I didn't get much reading done and I debated even posting a recap for this month. Life got real and hard in ways I haven't experienced before. My focus for the month was on putting out fires in my family, helping out when I could, and giving myself the time I need to process things. So, I am proud of the three books I finished last month (and the one I abandoned).
I was not a fan of this book. I finished it because it was small, but I did consider abandoning it. It was chosen for my IRL book club which I didn't attend because: life. I would have really loved to have gone and seen if everyone else disliked it or if they could have softened my opinion.
If you've been reading these little recaps each month you might detect a theme. I read a historical retelling and dislike it. I like historical fiction, but not playing with true things and people. I think I just need to quit this genre. Maybe it's my Enneagram type 1-ness, but I want either facts or fiction, thank you very much. This is a retelling of the relationship between the reporter, Lorena Hickok and Elanor Roosevelt based on their letters. And, if you like that sort of thing, you might enjoy this, but I just can't with this genre anymore.
The Long Way Home
After my frustration with my book club book, I needed something guaranteed to make me love reading again. Gamache always does just that.
Louise Penny doesn't write short books and I'm always a little surprised when I pick one up by just how many pages there are. Every time I think, this is going to take a while. But I fly through them. Because I have to know what happens in the next chapter.
As an added bonus this month, the themes in The Long Way Home were about bravery and courage in the face of scary things. This was relevant to my actual life and I really believe that reading this helped me find more strength when I needed it. Thanks Ms. Penny!
|I need half of this kitten's courage #love|
The Mystery of the Three Quarters
I had seen this new Poirot mystery and wanted to read it for a while. I finally got my hands on a copy and then I was nervous. How could it possibly live up to Agatha Christie's greatness? It would likely be a terrible knock off that I wouldn't finish so why bother?
But I started and I wasn't disappointed. I'm not sure I'd say it was the equivalent of Ms. Christie's writing, but it was good. I guessed the murderer earlier than I usually like, but as with most Poirot mysteries, the why is very important and almost always more difficult to figure out.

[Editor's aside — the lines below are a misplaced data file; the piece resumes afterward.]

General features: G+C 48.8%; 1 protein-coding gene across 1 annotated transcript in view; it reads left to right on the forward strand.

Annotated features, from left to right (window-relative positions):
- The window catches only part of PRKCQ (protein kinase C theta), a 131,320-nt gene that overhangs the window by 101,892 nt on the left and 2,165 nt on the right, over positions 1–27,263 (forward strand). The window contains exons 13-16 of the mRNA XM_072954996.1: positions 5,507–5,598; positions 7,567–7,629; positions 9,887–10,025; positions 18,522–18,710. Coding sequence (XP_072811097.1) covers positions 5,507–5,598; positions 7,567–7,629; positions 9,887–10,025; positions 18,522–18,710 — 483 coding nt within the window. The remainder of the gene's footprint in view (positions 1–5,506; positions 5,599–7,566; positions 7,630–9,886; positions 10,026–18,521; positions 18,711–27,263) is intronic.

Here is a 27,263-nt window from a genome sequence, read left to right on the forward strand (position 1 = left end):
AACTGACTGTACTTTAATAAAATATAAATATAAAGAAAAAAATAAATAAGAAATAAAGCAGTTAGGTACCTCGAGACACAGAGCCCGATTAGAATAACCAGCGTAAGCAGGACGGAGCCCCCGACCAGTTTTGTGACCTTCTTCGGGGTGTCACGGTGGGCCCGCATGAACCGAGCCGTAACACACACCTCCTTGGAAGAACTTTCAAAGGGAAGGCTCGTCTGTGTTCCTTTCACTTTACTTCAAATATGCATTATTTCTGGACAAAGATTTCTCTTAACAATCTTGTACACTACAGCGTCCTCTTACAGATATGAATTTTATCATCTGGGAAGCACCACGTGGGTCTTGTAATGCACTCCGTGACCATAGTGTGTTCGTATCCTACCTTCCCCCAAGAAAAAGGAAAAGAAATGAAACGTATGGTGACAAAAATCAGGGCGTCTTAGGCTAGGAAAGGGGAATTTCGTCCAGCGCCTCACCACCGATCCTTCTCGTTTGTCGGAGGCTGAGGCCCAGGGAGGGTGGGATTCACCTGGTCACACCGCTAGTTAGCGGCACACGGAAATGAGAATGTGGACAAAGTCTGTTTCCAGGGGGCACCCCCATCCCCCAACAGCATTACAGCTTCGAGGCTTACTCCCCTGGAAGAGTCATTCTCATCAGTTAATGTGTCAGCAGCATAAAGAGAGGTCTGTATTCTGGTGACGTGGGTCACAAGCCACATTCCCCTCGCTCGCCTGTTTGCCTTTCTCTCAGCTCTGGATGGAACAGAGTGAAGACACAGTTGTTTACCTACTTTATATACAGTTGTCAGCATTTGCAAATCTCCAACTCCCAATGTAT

It's the third in a series so I may circle back to the other two at some point, but this one was the highest rated on goodreads and could be read as a stand-alone.
Daisy Jones and the Six
Are you sitting? Prepare yourself. It's time for a spicy take.
I abandoned this book. Yep. The book that is everywhere, that everyone is posting on their bookstagrams. It's topping all the "must read" lists but I just did not like it. I was about 120 pages in and decided to put it down.
The characters were unlikable and unrealistic to me. I remember this part when the lead singer is talking about a specific night years before and he starts describing exactly what Daisy was wearing. #notreal And, a personal pet peeve is when books spend tons of time on clothing descriptions. So that's a double whammy.
I didn't like the "oral history" format that everyone has been raving about. It made me feel like the author was leading me down very specific paths. It might be an efficient way to tell a story but it wasn't enjoyable...at least not for me.
So two books I didn't like and two books I liked. I'll just say it again--April is not my favorite month. And now on to May and renewed optimism and maybe some warmer days, perfect for reading outside. What did you read in April? Do you even like April?
|and on to May, thank you very much.|